Trekking essentials: choosing the right tent

By Justin Walker 9 September 2014
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No matter the duration or destination, there is a core list of items that are vital for any adventure.

Tent design

For general two-up trekking, a three-season, two/three-person tent – with a separate inner and outer section – is ideal. Look for a tent with ample ventilation, space for occupants and gear, and light weight. You will probably have to satisfy yourself with two of those three.

Depending on its country of origin, a three-season tent may offer anything from a full-mesh inner to an inner that comprises a 50/50 split between mesh and material, or one that has an extra material door. This door allows you to cool the tent interior on warm days, but also shut it up snug on colder ones – it adds seasonal versatility, albeit with a slight weight penalty. A tent that has two vestibules, ample dimensions, plenty of tie-down points and an easy set-up will win every time.

The two main tent designs are dome or tunnel, with set-up designs ranging from inner-first to integral (all-in-one). Each has pros and cons: domes are great (and often can be free-standing) at shedding snow/water but, with a larger “face” of material presented to any high winds, can be blown about more readily.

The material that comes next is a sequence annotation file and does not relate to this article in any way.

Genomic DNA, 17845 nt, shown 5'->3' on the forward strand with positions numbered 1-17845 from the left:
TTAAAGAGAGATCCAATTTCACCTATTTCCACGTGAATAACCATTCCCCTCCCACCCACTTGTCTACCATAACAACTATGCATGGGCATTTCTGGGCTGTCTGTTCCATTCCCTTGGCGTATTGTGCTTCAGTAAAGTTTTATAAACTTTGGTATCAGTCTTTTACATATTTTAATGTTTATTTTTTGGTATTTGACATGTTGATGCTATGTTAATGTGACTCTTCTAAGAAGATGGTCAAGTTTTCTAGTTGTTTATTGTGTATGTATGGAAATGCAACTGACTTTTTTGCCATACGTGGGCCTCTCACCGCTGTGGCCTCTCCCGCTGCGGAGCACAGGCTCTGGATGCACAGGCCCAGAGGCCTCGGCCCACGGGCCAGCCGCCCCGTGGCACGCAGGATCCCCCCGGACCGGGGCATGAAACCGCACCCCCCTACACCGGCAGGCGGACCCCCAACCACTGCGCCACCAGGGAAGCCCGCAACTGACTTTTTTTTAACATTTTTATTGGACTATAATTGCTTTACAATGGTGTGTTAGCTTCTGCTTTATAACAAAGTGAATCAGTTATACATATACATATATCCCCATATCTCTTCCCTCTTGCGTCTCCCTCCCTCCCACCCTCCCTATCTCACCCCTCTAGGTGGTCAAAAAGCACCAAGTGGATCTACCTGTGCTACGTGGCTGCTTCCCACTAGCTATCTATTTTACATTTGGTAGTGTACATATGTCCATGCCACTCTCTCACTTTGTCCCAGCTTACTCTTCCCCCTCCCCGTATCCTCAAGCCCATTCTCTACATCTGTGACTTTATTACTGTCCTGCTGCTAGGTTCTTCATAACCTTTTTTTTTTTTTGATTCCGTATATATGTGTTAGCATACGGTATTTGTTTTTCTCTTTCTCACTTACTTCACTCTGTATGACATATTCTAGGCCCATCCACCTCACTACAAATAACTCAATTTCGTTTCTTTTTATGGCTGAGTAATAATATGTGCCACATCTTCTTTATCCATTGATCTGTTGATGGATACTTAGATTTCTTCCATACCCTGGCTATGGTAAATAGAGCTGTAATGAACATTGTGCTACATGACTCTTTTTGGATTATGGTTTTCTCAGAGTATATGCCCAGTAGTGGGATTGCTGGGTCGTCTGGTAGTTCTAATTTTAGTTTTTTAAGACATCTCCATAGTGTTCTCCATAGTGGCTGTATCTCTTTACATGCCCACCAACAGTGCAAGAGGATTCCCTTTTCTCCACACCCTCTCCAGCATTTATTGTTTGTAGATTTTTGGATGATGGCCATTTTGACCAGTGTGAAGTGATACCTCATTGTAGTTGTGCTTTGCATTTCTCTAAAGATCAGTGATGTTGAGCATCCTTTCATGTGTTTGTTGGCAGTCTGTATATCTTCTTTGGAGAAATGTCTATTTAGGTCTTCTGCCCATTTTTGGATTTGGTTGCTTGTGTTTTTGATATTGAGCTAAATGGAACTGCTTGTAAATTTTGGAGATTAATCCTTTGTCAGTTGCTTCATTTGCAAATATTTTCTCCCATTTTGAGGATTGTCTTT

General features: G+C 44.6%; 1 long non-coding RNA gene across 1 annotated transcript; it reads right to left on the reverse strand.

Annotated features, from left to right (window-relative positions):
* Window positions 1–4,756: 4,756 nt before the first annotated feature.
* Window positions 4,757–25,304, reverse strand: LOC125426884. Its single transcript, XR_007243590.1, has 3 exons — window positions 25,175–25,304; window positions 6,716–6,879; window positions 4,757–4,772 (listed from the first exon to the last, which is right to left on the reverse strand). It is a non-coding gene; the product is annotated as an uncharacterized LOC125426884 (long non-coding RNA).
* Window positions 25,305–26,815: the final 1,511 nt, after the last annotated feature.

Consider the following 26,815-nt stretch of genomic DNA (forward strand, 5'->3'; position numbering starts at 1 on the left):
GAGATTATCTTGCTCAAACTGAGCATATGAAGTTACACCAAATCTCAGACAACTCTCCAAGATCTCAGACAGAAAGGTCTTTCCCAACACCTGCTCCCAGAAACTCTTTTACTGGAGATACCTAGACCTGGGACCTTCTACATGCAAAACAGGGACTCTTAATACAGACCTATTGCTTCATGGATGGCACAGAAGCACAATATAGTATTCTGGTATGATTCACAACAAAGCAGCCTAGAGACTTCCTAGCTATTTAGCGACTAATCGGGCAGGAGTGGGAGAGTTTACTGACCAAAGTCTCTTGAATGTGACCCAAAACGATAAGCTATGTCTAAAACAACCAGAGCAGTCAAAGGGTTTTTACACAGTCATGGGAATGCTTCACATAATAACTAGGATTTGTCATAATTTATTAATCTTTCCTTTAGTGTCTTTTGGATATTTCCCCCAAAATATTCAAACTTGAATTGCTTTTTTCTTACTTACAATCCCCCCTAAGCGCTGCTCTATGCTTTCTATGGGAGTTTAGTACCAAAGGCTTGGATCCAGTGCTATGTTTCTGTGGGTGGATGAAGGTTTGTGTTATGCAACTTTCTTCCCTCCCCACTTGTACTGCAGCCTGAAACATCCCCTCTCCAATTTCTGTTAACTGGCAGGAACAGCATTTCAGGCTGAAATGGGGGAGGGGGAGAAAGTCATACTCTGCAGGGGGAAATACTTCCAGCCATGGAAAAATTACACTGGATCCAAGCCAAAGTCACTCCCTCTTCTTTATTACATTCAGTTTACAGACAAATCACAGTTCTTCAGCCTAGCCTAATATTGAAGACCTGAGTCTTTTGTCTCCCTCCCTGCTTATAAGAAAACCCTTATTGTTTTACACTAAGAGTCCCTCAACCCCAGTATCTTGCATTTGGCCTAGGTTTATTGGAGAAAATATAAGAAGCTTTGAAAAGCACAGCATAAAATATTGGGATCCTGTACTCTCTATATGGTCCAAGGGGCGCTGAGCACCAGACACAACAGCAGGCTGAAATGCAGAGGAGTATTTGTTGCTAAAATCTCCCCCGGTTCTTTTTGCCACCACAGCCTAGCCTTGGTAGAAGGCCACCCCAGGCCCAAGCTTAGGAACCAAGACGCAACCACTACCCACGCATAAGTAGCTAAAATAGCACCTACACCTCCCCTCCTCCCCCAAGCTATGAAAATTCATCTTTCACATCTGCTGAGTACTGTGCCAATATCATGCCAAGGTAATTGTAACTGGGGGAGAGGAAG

When pitched correctly (in the direction of the wind) tunnel tents are more stable because there is less material taking the brunt of the wind. However, a tunnel tent needs to be tied down – not always easy in rocky terrain.

Tents that pitch inner-first are great if it is hot as you can just pitch the inner (or outer). However, if it is raining when you get to camp, an inner-first design means your sleeping area will get wet during set-up. Integral-pitch tents set up all-in-one and, in wet weather, keep the inner dry. Most two-person tents are best left to couples. There are light three-person tents around and, with the load split between two people, that extra space will be appreciated.

Tent materials

Nylon and polyester, with siliconised and non-siliconised variants of both, are the two tent materials. Polyester is more resistant to UV rays than nylon and also won’t sag as much when wet. Siliconised versions of both materials significantly increase durability.

A tent fabric’s water-resistance is measured in hydrostatic head (HH), which indicates the pressure of water needed to penetrate a fabric; the higher the number the better. For the tent poles, aluminium rules, with varying grades (priced accordingly) as well as different diameters. Never store the tent damp – it will acquire mould, which you can never get rid of.

Purchase: Take yourself and (if you hike two-up regularly) your partner to an outdoor shop to see if you both fit inside comfortably. Be realistic. It’s no use buying a four-season mountaineering tent if you’re going to do overnight treks near home.